The Pallilog

Rockets' fall to fourth disappointing, but matchup with Jazz favors them

Composite photo by Jack Brame

Quite a two night stretch that saw the Rockets blow the second seed in the Western Conference and fall to fourth. Second time this season the Rockets wasted a huge lead against the Thunder. This time up 14 in the fourth quarter wasn't enough. It seemed as if Wednesday night Denver would grant the Rockets a reprieve, then the Nuggets rallied from 11 points down with under three and a half minutes to play to pull a game out of their posteriors vs. Minnesota to clinch the two seed. That as Portland wound up rallying from 28 points down to win a game it blatantly had set itself up to lose. As a result, with the Trail Blazers' season series win over the Rockets giving them the tiebreaker, the Rockets drop to a fourth seed first round matchup pairing with fifth seed Utah.

On the radio show Thursday Jeff Van Gundy said the Jazz is by far the toughest first round opponent the Rockets could have drawn. Not sure I agree with that relative to the Thunder, but Utah definitely looms as more problematic than seventh seeded San Antonio likely would have been if the Rockets had secured the two seed. Before losing a meaningless season finale the Jazz won 13 out of 15 games. However, only two of the wins came over playoff teams.

Utah's offense is middling, led by second year guard Donovan Mitchell. In the second round last spring the Rockets rendered then rookie Mitchell very inefficient in dusting the Jazz four games to one in the second round. The Jazz defense is elite, anchored by center Rudy Gobert, the best defensive big man in the game. If the Rockets get Gobert in foul trouble, the Jazz should be muted pretty easily. His presence in the paint and ability to recover in pick and roll situations is the biggest reason Utah can aggressively contest and close out on the perimeter and leads to the most fascinating statistical contrast in this series: Jazz opponents took the fewest three point shots in the league. You well know about the Rockets' again record-shattering bombs away mode.

Early test 

There is no such thing as a baseball showdown series in mid-April, but the Seattle Mariners try to make a modest statement as they play host to the Astros for three games at newly renamed T-Mobile Park this weekend. The M's 13-2 start is the biggest early season positive surprise in Major League Baseball. In the last 33 seasons Seattle is just the third team to win 13 of its first 15 games. The Mariner offense has been crushing it, scoring at least five runs in all but one game thus far. The Mariners have blasted 36 home runs already, becoming the first MLB team ever to hit at least one homer in all of its first 15 games.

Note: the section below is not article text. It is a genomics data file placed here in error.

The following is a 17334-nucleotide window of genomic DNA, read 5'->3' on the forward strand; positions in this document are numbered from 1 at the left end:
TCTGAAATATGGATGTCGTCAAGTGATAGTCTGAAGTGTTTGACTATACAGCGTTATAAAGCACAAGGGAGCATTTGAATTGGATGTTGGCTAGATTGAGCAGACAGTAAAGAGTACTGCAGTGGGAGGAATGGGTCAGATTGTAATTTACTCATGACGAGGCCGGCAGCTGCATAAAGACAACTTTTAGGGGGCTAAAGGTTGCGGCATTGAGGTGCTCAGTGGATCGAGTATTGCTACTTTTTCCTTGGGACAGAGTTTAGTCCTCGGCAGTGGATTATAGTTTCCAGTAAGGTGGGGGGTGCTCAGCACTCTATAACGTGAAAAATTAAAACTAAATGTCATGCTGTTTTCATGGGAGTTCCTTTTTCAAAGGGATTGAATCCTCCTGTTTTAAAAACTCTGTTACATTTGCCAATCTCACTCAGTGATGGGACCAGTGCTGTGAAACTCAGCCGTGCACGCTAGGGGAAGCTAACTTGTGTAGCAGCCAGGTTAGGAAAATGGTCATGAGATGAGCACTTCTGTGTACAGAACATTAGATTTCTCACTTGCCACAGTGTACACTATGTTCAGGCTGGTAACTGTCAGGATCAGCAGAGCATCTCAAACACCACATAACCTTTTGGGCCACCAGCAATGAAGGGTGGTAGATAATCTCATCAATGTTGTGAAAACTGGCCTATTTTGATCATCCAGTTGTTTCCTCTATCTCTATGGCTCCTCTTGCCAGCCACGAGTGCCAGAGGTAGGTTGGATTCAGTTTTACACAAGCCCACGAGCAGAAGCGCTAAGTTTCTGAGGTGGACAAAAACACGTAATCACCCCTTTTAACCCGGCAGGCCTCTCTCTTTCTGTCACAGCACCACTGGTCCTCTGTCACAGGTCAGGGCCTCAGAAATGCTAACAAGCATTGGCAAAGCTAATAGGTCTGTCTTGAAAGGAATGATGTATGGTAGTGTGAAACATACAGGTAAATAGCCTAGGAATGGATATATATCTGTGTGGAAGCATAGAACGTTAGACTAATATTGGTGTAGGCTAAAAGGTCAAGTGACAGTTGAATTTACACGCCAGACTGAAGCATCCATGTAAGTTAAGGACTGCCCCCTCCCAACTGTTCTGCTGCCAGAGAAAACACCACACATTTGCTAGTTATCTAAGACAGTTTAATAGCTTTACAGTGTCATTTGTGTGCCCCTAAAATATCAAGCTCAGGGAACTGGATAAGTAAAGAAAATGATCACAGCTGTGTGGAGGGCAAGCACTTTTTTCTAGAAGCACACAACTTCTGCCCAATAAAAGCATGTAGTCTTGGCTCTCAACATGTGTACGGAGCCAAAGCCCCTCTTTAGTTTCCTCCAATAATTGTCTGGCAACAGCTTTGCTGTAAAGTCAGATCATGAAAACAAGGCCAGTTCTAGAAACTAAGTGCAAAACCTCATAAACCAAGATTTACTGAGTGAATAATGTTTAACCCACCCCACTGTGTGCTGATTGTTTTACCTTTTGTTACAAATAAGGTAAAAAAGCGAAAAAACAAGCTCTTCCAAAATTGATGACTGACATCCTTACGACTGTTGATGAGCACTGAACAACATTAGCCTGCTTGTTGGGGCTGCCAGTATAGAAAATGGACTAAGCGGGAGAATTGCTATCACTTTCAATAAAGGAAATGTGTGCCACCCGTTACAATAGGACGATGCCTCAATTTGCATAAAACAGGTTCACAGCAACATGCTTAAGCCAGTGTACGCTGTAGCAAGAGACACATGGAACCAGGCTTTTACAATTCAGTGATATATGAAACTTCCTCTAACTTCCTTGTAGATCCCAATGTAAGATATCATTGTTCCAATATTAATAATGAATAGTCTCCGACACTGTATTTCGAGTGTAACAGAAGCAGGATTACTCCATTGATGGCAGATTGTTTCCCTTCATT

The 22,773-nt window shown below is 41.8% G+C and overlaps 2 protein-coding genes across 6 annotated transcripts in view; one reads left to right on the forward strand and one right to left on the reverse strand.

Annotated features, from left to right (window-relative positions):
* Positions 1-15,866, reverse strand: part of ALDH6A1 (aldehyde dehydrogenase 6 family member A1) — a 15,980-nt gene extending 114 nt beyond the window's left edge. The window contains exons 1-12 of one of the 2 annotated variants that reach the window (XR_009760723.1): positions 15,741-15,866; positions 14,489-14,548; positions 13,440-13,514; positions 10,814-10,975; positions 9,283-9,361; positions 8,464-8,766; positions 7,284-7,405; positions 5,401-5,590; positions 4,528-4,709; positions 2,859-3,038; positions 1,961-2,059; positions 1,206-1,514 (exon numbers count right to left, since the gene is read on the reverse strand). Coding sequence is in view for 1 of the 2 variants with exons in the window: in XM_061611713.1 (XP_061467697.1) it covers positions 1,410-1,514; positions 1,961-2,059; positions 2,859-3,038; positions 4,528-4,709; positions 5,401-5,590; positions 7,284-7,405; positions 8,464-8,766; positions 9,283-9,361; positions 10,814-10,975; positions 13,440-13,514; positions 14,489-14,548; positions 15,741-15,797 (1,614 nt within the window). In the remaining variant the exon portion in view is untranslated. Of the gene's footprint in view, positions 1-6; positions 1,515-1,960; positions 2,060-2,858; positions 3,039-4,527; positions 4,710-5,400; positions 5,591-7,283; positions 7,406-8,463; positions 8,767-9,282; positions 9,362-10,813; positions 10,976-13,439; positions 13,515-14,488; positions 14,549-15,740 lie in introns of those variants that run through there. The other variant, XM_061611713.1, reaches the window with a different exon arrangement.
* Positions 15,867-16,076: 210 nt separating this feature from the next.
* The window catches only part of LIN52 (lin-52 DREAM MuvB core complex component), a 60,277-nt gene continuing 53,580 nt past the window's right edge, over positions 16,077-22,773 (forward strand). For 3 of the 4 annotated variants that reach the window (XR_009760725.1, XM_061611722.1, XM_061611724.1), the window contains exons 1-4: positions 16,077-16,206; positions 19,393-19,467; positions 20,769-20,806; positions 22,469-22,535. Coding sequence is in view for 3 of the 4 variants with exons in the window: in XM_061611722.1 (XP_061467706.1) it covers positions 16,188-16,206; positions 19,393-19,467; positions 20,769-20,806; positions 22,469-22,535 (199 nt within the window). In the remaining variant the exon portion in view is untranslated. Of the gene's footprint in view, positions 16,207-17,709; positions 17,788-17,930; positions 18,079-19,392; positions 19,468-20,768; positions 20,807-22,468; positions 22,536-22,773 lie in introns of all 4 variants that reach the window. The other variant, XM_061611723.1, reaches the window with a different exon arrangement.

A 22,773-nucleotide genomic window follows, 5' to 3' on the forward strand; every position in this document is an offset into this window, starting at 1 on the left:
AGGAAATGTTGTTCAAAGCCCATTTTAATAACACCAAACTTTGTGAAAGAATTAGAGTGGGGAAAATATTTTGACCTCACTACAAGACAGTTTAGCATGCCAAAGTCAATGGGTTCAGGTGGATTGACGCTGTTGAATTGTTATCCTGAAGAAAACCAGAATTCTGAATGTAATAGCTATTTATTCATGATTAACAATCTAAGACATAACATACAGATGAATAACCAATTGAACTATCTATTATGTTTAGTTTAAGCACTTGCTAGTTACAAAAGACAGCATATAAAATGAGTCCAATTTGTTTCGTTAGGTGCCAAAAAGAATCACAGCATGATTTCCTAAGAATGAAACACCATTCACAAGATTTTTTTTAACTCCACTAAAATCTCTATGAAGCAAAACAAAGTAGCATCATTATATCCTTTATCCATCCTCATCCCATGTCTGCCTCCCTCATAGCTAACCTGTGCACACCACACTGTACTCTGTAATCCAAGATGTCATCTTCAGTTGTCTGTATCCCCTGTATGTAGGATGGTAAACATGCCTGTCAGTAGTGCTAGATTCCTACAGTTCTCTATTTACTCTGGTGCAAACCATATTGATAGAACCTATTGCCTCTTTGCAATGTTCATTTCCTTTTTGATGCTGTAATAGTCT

The Astros' stumbling 2-5 season opening road trip already seems a distant memory. After a stink bomb of an offense on that trip, the obviously potent attack has roared to life, leading to the Astros sweeping a multi-series home stand for the first time since the end of the 2004 season when they won six straight games to snare a National League Wild Card spot. Jose Altuve looks great, Carlos Correa looks great. That's because given good health, they're great! Michael Brantley is performing right about as one would expect, George Springer similarly. Alex Bregman is Alex Bregman (don't push it on that minorly tweaked hamstring Alex). This lineup should score truckloads of runs.

It's dueling six game winning streaks and dueling southpaw Wades in the Friday night series opener, with Wade Miley pitching for the Astros, Wade LeBlanc for the Mariners. Then we'll see how much slugging the Mariners can muster Saturday and Sunday when faced with Justin Verlander and Gerrit Cole. The Mariners last played a postseason game in 2001. That's the longest drought in the big four North American leagues.

Final thoughts


What a great Final Four it was in Minneapolis. Virginia capping its bounce back from ultimate humiliation of last year being the first ever number one seed to lose to a 16, to ultimate jubilation of topping Texas Tech in overtime to win the National Championship. If a Red Raider, given the choice would you take: A. having won the title but head coach Chris Beard then opting for a job elsewhere, or B. runner-up with Beard staying in Lubbock? I'd think A would win a secret ballot vote tally. The reality of B is quite good.